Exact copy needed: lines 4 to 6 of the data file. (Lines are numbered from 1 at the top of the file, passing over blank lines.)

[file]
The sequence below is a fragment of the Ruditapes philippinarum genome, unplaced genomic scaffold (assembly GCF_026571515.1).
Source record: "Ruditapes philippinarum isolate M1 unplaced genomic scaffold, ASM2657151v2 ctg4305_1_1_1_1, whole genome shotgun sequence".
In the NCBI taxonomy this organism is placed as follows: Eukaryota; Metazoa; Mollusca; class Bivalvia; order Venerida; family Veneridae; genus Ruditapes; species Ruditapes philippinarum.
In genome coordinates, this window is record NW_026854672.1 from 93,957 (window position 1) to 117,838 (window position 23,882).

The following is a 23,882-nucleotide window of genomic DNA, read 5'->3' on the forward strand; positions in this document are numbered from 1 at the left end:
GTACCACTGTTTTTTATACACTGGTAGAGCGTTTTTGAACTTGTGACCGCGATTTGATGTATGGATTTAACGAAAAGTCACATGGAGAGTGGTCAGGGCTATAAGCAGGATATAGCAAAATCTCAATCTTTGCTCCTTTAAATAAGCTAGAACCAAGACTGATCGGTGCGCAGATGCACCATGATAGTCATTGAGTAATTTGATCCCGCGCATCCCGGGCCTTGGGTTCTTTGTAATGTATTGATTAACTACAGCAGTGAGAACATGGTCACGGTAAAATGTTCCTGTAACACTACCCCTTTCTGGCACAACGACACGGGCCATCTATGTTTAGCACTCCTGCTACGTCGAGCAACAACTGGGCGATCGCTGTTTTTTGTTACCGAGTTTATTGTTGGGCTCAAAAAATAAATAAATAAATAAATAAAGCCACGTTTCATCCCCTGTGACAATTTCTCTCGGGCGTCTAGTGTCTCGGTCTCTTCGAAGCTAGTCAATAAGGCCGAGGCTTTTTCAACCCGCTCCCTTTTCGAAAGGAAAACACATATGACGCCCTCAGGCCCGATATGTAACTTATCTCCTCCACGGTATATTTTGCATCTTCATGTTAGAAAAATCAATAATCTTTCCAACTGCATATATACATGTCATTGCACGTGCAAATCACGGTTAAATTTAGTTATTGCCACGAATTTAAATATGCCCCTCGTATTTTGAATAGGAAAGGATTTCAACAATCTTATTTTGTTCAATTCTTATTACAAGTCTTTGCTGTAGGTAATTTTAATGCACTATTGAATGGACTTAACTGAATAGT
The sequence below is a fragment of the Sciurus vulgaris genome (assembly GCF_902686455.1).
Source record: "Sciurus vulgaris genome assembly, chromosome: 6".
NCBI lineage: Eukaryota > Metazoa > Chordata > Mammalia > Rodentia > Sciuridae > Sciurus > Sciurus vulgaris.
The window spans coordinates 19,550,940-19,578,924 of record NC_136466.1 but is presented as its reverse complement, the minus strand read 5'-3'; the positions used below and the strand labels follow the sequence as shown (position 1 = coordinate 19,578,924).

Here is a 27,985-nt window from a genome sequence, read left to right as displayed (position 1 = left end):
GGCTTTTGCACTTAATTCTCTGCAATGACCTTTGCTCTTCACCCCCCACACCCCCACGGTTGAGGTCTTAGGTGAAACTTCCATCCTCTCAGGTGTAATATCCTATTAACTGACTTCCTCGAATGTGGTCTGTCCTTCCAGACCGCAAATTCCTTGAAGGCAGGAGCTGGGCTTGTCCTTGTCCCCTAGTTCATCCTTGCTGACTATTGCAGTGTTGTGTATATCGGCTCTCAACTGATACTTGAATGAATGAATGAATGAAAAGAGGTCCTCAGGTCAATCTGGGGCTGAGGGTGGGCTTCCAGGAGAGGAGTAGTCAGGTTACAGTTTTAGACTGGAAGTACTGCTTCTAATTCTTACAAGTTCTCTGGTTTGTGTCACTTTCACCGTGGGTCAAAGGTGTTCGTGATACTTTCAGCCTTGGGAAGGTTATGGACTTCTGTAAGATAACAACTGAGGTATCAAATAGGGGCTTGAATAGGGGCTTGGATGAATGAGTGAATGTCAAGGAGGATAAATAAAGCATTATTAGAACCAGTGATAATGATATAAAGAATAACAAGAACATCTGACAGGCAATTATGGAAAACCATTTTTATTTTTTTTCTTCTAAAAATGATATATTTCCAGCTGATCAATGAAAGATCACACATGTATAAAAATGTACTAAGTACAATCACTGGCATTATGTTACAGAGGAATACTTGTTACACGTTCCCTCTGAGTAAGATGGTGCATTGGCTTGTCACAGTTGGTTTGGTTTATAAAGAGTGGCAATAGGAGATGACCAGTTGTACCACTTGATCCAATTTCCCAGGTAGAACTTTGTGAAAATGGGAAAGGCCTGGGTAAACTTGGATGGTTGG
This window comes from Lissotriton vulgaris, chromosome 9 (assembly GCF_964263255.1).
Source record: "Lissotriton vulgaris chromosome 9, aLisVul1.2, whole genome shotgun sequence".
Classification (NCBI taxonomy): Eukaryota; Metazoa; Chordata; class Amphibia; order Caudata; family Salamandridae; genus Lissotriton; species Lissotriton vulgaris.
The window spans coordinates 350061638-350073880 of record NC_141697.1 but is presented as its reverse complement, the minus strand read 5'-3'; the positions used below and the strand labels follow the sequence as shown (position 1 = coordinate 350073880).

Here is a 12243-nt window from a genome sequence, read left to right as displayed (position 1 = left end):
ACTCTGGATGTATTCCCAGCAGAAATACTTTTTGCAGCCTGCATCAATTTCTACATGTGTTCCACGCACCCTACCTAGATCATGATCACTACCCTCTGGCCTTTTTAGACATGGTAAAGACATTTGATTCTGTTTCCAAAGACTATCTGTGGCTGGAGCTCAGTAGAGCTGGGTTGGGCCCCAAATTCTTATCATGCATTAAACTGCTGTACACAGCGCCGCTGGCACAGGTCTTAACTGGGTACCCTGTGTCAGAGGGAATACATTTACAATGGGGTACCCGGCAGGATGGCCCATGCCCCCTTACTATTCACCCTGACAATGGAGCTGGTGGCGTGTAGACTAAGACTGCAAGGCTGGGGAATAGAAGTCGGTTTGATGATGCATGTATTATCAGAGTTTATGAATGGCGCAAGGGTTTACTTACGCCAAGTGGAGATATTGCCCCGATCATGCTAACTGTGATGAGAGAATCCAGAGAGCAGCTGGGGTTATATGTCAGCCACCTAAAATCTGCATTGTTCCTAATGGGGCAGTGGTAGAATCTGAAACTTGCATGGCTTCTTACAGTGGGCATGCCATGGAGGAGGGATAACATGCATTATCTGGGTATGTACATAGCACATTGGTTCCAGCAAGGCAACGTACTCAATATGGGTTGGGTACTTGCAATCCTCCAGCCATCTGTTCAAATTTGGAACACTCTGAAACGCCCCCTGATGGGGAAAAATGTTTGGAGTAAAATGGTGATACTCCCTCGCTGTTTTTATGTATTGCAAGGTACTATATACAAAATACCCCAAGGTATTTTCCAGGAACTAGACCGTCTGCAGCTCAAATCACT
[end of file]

In genome coordinates, this window is record NW_026854672.1 from 93,957 (window position 1) to 117,838 (window position 23,882).

The following is a 23,882-nucleotide window of genomic DNA, read 5'->3' on the forward strand; positions in this document are numbered from 1 at the left end:
GTACCACTGTTTTTTATACACTGGTAGAGCGTTTTTGAACTTGTGACCGCGATTTGATGTATGGATTTAACGAAAAGTCACATGGAGAGTGGTCAGGGCTATAAGCAGGATATAGCAAAATCTCAATCTTTGCTCCTTTAAATAAGCTAGAACCAAGACTGATCGGTGCGCAGATGCACCATGATAGTCATTGAGTAATTTGATCCCGCGCATCCCGGGCCTTGGGTTCTTTGTAATGTATTGATTAACTACAGCAGTGAGAACATGGTCACGGTAAAATGTTCCTGTAACACTACCCCTTTCTGGCACAACGACACGGGCCATCTATGTTTAGCACTCCTGCTACGTCGAGCAACAACTGGGCGATCGCTGTTTTTTGTTACCGAGTTTATTGTTGGGCTCAAAAAATAAATAAATAAATAAATAAAGCCACGTTTCATCCCCTGTGACAATTTCTCTCGGGCGTCTAGTGTCTCGGTCTCTTCGAAGCTAGTCAATAAGGCCGAGGCTTTTTCAACCCGCTCCCTTTTCGAAAGGAAAACACATATGACGCCCTCAGGCCCGATATGTAACTTATCTCCTCCACGGTATATTTTGCATCTTCATGTTAGAAAAATCAATAATCTTTCCAACTGCATATATACATGTCATTGCACGTGCAAATCACGGTTAAATTTAGTTATTGCCACGAATTTAAATATGCCCCTCGTATTTTGAATAGGAAAGGATTTCAACAATCTTATTTTGTTCAATTCTTATTACAAGTCTTTGCTGTAGGTAATTTTAATGCACTATTGAATGGACTTAACTGAATAGT